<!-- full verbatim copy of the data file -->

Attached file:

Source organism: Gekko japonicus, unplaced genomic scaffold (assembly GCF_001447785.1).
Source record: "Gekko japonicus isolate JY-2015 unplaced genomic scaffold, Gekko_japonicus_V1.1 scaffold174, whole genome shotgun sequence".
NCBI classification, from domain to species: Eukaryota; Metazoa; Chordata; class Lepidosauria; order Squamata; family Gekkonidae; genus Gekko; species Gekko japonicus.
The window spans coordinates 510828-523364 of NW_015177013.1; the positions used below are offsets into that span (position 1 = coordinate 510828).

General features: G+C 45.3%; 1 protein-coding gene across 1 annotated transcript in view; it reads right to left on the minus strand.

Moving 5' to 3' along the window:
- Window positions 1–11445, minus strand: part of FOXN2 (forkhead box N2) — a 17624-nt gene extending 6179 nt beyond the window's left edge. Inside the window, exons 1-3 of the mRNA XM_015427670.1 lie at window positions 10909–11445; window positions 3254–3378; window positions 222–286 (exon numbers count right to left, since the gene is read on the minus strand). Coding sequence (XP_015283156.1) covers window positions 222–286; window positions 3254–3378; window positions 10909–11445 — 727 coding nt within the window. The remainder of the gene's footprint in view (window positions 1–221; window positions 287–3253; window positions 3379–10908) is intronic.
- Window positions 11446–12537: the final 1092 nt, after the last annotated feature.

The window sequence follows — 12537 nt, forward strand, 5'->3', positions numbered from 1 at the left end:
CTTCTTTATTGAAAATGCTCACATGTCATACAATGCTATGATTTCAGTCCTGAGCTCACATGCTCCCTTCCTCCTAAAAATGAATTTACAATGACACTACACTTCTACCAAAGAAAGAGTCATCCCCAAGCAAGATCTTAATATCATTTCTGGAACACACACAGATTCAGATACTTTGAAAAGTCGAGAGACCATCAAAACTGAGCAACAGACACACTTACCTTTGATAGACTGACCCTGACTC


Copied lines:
Source organism: Gekko japonicus, unplaced genomic scaffold (assembly GCF_001447785.1).
Source record: "Gekko japonicus isolate JY-2015 unplaced genomic scaffold, Gekko_japonicus_V1.1 scaffold174, whole genome shotgun sequence".
NCBI classification, from domain to species: Eukaryota; Metazoa; Chordata; class Lepidosauria; order Squamata; family Gekkonidae; genus Gekko; species Gekko japonicus.
The window spans coordinates 510828-523364 of NW_015177013.1; the positions used below are offsets into that span (position 1 = coordinate 510828).

General features: G+C 45.3%; 1 protein-coding gene across 1 annotated transcript in view; it reads right to left on the minus strand.

Moving 5' to 3' along the window:
- Window positions 1–11445, minus strand: part of FOXN2 (forkhead box N2) — a 17624-nt gene extending 6179 nt beyond the window's left edge. Inside the window, exons 1-3 of the mRNA XM_015427670.1 lie at window positions 10909–11445; window positions 3254–3378; window positions 222–286 (exon numbers count right to left, since the gene is read on the minus strand). Coding sequence (XP_015283156.1) covers window positions 222–286; window positions 3254–3378; window positions 10909–11445 — 727 coding nt within the window. The remainder of the gene's footprint in view (window positions 1–221; window positions 287–3253; window positions 3379–10908) is intronic.
- Window positions 11446–12537: the final 1092 nt, after the last annotated feature.

The window sequence follows — 12537 nt, forward strand, 5'->3', positions numbered from 1 at the left end:
CTTCTTTATTGAAAATGCTCACATGTCATACAATGCTATGATTTCAGTCCTGAGCTCACATGCTCCCTTCCTCCTAAAAATGAATTTACAATGACACTACACTTCTACCAAAGAAAGAGTCATCCCCAAGCAAGATCTTAATATCATTTCTGGAACACACACAGATTCAGATACTTTGAAAAGTCGAGAGACCATCAAAACTGAGCAACAGACACACTTACCTTTGATAGACTGACCCTGACTC